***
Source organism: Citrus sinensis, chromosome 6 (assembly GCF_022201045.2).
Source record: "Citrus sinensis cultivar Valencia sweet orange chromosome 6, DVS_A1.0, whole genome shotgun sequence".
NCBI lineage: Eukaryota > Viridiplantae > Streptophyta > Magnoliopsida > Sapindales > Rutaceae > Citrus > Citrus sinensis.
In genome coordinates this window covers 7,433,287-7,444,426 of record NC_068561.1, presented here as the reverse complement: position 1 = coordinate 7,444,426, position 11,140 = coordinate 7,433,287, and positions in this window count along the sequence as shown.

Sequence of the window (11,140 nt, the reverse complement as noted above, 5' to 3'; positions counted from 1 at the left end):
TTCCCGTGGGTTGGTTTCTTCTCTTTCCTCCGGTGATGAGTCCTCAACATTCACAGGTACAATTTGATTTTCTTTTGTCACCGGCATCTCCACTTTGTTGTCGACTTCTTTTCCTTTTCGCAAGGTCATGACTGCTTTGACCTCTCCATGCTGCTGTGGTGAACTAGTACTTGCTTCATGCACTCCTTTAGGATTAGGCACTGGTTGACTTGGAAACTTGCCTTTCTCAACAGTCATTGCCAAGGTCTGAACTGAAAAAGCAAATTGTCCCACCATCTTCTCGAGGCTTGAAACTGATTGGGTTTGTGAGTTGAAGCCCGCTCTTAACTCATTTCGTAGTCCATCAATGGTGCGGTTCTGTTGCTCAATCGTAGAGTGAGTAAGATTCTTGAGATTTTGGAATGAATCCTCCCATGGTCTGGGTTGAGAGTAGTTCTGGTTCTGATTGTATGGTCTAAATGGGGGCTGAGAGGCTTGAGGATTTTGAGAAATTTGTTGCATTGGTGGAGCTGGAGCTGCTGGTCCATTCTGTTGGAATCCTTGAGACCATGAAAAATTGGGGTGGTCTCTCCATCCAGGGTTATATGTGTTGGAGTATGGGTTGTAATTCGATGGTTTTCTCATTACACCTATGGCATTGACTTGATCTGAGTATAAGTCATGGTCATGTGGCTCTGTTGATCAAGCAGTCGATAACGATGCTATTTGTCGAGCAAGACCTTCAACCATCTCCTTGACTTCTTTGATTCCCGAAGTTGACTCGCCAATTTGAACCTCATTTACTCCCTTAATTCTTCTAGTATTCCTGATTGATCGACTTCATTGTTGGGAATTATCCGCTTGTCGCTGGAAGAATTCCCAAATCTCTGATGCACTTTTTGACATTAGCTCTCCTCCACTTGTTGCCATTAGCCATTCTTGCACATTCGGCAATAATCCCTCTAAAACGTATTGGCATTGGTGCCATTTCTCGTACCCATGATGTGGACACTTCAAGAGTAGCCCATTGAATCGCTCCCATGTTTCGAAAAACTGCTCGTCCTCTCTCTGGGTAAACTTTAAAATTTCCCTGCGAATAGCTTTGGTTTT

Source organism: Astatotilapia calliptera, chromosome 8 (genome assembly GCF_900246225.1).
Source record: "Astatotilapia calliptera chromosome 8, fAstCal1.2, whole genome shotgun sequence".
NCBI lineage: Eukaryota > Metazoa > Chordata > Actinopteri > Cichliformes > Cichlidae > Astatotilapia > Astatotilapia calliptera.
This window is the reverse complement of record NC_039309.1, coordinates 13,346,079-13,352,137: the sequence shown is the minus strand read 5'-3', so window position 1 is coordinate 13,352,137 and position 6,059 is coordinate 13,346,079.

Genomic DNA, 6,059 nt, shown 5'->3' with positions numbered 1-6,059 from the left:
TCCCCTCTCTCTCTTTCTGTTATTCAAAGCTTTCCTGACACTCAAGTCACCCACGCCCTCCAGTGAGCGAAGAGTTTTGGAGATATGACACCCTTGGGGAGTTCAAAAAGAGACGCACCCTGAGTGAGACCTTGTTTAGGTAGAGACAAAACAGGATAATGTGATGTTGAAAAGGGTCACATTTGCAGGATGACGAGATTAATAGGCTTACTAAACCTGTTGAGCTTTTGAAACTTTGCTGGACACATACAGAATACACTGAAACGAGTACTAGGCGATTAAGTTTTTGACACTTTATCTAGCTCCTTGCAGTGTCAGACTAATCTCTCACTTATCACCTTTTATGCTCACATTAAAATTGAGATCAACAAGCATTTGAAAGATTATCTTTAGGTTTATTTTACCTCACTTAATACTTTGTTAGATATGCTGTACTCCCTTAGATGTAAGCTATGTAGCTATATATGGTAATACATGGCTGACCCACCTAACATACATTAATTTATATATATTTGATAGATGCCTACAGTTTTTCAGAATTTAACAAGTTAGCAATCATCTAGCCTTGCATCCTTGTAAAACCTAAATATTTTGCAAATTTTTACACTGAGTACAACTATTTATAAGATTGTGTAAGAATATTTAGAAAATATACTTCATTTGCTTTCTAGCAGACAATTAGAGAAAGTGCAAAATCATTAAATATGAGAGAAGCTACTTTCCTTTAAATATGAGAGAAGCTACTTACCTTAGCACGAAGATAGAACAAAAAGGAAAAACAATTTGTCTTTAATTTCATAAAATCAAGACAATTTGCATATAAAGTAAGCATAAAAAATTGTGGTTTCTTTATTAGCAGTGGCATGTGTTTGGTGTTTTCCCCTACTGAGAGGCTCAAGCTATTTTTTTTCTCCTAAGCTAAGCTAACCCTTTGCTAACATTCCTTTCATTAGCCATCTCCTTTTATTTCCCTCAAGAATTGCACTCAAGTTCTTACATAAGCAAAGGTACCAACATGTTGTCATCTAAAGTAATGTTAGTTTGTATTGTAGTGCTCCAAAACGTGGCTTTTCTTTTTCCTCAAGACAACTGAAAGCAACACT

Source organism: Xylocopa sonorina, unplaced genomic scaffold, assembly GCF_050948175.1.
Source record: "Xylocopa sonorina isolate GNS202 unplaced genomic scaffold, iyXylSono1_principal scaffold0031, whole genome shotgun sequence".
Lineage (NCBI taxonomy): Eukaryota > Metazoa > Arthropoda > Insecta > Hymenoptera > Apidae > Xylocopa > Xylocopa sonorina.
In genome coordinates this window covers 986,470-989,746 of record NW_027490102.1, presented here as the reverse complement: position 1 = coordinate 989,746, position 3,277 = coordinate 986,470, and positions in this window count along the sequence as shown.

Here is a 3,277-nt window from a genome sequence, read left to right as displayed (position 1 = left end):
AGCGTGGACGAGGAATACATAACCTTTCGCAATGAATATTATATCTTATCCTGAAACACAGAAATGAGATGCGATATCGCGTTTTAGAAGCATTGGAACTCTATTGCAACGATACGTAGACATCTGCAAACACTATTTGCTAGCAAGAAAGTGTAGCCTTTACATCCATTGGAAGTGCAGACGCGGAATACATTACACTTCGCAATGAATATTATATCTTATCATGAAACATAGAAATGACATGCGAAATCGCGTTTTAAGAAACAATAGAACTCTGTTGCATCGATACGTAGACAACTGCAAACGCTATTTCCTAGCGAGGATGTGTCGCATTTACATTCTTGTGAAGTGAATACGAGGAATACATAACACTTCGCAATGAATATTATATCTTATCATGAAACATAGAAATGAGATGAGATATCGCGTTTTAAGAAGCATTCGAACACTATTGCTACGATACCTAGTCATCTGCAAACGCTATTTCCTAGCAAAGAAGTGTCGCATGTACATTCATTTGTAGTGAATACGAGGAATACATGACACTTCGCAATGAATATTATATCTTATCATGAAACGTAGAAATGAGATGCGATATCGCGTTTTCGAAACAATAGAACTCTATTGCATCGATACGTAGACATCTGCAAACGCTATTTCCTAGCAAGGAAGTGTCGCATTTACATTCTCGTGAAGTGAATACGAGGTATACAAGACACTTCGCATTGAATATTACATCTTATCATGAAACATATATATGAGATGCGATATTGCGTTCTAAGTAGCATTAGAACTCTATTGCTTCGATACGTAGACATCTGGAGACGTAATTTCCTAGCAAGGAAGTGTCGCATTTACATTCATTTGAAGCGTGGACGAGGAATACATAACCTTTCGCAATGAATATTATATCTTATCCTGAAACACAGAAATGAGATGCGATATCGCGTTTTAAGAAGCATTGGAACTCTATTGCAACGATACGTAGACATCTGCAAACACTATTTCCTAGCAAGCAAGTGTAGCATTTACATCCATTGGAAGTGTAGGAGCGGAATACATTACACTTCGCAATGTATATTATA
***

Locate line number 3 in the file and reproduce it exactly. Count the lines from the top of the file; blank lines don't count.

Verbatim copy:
NCBI lineage: Eukaryota > Viridiplantae > Streptophyta > Magnoliopsida > Sapindales > Rutaceae > Citrus > Citrus sinensis.